On appeal, the Goodriches contend the judgment against them should be vacated because (1) the record was insufficient to support the summary judgment against them, (2) their due process rights were infringed because Chase “produced no competent witness for cross examination”, (3) Chase’s Lost Note Affidavit lacked credibility, (4) they have not had an opportunity to examine for authenticity the newly discovered original note that was found after judgment was entered, and (5) the “Truth in Lending Act” was violated.
II. Scope and Standards of Review.
We review summary judgment rulings for errors of law. Grovihohn v. Virjon, Inc., 643 N.W.2d 200, 202 (Iowa 2002). We similarly review rulings on motions to vacate judgments for errors of law. In re Marriage of Kinnard, 512 N.W.2d 821, 823 (Iowa Ct. App. 1993). The district court enjoys considerable discretion in determining whether to vacate a judgment. Id.
Several of the separate contentions articulated by the Goodriches position that the summary judgment record was insufficient to support the summary judgment and decree of foreclosure. Central to these contentions is the mistaken notion that a judgment of foreclosure could not be entered because Chase failed to produce the original of the promissory note. Iowa Rule of Civil Procedure 1.961 contemplates that judgment on a note may be entered without production of the original note if the court so orders. The district court did by order authorize the foreclosure despite Chase’s failure to produce the original note. Thus, we conclude the summary judgment record was not insufficient to support the judgment of foreclosure despite Chase’s failure to produce the original of the note. Our resolution of this issue is strongly influenced by the fact that the Goodriches make no contention that either Chase’s Lost Note Affidavit or the foreclosure decree misstated any term of the promissory note.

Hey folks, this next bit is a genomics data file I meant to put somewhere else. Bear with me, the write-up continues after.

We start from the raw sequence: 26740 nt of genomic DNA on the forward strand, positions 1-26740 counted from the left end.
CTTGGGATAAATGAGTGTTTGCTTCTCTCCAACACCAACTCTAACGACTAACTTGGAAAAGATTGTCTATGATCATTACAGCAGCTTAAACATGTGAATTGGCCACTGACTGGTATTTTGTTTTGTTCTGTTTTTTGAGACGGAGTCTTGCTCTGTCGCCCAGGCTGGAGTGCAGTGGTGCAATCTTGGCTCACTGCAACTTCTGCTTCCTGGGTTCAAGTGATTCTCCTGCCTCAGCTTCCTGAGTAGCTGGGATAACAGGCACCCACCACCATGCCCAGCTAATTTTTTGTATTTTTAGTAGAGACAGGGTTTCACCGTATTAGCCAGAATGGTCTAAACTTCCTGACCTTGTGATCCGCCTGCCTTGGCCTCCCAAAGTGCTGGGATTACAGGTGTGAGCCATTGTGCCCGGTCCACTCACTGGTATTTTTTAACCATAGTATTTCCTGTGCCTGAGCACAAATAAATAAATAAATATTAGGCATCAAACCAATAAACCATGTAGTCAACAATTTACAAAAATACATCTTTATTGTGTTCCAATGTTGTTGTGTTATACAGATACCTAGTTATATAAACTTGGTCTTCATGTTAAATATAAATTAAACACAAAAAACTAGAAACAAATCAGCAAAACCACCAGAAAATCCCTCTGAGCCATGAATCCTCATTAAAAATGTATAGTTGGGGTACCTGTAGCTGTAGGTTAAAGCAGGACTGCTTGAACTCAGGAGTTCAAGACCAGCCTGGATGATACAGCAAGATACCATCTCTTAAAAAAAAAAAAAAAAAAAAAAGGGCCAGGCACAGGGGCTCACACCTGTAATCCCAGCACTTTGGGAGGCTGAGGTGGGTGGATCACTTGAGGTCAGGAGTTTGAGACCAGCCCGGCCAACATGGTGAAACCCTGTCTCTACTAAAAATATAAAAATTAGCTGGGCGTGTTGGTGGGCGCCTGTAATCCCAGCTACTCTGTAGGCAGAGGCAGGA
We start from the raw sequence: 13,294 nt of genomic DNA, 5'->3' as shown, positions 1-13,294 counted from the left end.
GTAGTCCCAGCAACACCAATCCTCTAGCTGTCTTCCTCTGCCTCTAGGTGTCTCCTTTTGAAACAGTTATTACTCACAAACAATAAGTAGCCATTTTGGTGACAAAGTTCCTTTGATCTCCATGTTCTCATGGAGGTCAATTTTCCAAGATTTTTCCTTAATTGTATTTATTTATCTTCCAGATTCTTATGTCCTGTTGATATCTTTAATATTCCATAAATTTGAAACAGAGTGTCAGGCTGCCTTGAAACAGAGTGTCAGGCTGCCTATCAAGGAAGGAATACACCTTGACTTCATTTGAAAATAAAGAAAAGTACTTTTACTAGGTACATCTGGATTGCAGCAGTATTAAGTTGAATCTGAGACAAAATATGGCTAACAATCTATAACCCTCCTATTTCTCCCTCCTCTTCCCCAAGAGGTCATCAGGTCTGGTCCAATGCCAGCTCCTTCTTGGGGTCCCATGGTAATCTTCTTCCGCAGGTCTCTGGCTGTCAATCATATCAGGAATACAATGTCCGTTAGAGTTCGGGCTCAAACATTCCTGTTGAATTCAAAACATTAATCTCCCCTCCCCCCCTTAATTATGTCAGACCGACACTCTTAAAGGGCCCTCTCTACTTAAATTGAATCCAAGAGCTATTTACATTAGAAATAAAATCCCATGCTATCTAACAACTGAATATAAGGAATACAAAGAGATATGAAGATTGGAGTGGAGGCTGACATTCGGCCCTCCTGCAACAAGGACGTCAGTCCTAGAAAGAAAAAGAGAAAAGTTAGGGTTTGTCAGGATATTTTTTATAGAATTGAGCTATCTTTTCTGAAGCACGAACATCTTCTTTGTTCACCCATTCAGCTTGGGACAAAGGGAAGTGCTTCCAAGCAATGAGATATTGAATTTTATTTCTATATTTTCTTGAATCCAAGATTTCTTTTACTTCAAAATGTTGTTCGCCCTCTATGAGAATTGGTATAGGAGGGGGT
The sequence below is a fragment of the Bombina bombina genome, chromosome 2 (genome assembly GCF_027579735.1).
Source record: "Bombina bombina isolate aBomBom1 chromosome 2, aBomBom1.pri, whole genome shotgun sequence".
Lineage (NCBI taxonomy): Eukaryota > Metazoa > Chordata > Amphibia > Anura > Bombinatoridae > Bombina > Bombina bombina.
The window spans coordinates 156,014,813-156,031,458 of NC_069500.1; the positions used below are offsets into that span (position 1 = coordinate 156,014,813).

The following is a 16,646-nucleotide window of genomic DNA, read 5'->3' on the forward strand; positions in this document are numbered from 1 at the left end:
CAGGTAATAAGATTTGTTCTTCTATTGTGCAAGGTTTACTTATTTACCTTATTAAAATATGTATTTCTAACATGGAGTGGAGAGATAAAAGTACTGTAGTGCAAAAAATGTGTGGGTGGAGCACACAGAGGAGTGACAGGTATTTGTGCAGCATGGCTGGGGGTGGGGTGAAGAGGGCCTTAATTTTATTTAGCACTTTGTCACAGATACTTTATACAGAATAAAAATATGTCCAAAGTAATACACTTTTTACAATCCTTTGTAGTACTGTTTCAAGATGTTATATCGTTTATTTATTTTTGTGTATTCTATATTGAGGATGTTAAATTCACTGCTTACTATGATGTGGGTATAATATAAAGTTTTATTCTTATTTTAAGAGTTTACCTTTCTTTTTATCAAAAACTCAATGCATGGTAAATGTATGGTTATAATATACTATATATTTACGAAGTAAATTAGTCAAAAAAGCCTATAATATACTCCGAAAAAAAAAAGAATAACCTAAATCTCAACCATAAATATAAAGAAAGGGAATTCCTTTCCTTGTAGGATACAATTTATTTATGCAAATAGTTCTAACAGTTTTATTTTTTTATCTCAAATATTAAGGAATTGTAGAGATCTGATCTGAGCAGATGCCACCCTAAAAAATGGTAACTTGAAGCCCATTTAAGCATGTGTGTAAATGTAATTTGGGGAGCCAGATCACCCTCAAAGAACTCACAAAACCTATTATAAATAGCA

The Goodriches further contend the original promissory note found after entry of the judgment of foreclosure constitutes newly discovered evidence which they have not had an opportunity to inspect for authenticity. The court record discloses the note was filed by Chase and thereby made available for inspection after the judgment was entered. We find it significant that the Goodriches acknowledge they have not availed themselves of the opportunity to examine the document even after it was made part of the court file in this case. As noted above, they make no argument that the terms stated in the original note differ from the terms of the contract found by the district court. Accordingly, even if the original note could be viewed as newly discovered evidence, the district court did not abuse its discretion in determining that such evidence did not justify vacation of the judgment against the Goodriches.
The due process claim asserted by the Goodriches is also without merit. When they withdrew their resistance to the motion for summary judgment, they waived any claims that the nature and quality of the evidence produced by Chase failed to adequately support the judgment against them. Included among the claims thus waived is the claim that the Goodriches were entitled to cross-examine a witness called by Chase to testify.
We have reviewed all other arguments and claims raised on appeal by the Goodriches and find they were waived or without merit.